1930 - 2011
Anita Sleeman (née Andrés) was born on December 12, 1930 in San Jose, California to immigrant parents. She grew up in a rich multicultural area in San Francisco. Her father, Alexander Andrés, was a graphic artist and painter. He was born on a train near Toledo, Spain and came to the USA via Panama, Honduras, and Cuba. Her mother, Anna Dolgoff, an art student and milliner, hailed from Stavropol in the Caucasus region of Russia, and came to the USA after living with her family for a number of years in Uruguay. Anita has a younger sister, Alma.
Exhibiting a high aptitude for music at a very young age, she began piano lessons at age three, adding trumpet and horn during her school years. Sleeman's first major composition, a processional march for band, was played at her community college graduation.
While attending Placer College in California she met her future husband Evan Sleeman, a rancher who was also a music student. Together they had 6 children while living on a large ranch in Nevada. In 1963 the family emigrated to the remote Bella Coola region of British Columbia, Canada. Sleeman taught music appreciation, ear training, and band to the children at the local one-room school, five of the students being her own children. The grandmother of 12, and great-grandmother of 4, Sleeman lived in West Vancouver, British Columbia, where she conducted the Ambleside Orchestra, and composed at her home studio.
Following a move in 1967 to the Vancouver area of BC, Sleeman returned to school to continue her training. At the University of British Columbia, she studied with Jean Coulthard and Cortland Hultberg, earning the degree of BMus in 1971. The same year she and four other founding members formed the Delta Youth Orchestra, which remains a training program for young musicians in the Vancouver area. While continuing her studies at UBC she obtained a Graduate Fellowship and taught in the Electronic Music Studio. She earned her MMus in 1974. Sleeman was a member of the Music Faculty at Capillano College for a number of years before she returned to California to attend graduate school at the University of Southern California in Los Angeles. Here she studied composition with Frederick Lesemann, composition and orchestration with James Hopkins, and contemporary conducting and composition with Earle Brown. Sleeman also attended Master Classes with Luciano Berio, Luigi Nono and Charles Wuorinen, and received her Doctorate in 1982. During this time she also studied at the Dick Grove Jazz school in Los Angeles.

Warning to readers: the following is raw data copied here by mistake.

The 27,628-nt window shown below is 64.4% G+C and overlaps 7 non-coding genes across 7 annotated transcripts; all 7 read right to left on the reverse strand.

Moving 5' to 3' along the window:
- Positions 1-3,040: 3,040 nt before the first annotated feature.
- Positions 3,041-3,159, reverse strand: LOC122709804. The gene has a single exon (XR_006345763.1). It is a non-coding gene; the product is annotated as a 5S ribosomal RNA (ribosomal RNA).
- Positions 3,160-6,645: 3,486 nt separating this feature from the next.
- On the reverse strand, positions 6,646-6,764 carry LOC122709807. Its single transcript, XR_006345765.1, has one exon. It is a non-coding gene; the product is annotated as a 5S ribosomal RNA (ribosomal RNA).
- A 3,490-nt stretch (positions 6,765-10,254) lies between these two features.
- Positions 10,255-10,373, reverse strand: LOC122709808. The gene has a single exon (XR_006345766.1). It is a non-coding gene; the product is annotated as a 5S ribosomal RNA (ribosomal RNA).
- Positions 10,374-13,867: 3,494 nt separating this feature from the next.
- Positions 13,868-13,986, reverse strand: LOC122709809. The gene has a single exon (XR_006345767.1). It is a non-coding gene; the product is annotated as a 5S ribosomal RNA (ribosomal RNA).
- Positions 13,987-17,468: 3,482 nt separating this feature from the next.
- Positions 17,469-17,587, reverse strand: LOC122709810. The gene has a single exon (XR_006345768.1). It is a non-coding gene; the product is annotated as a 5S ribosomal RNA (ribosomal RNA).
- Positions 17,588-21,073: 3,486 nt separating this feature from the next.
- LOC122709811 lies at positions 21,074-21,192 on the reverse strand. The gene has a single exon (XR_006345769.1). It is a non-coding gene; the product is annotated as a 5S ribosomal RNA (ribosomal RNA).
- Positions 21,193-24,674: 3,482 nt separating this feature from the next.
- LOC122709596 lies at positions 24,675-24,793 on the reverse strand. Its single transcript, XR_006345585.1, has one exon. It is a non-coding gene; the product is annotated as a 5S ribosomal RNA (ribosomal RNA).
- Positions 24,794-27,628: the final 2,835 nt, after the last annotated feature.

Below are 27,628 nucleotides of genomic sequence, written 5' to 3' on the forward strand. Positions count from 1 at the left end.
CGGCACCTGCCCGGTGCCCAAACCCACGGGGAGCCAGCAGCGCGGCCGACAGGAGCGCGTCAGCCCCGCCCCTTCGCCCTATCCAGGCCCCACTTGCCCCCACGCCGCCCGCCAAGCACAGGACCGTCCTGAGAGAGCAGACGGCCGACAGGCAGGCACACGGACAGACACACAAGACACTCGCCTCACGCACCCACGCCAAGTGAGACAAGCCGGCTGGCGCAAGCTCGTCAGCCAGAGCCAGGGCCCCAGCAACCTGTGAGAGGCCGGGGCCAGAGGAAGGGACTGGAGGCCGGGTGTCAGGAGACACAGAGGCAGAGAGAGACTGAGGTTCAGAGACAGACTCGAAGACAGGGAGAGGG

At an early age Sleeman was introduced to the music of Olivier Messiaen whose inspiration was important in her development. Other influences on Sleeman's music were Varèse, Stravinsky, Koechlin, Lígeti and Bartok. Her eclectic style was also coloured by her own ethnic background and her interest in jazz. She greatly admired the work of the late Frank Zappa, to whose memory she dedicated performances of some of her own pieces.
Biography taken from the Canadian Music Centre.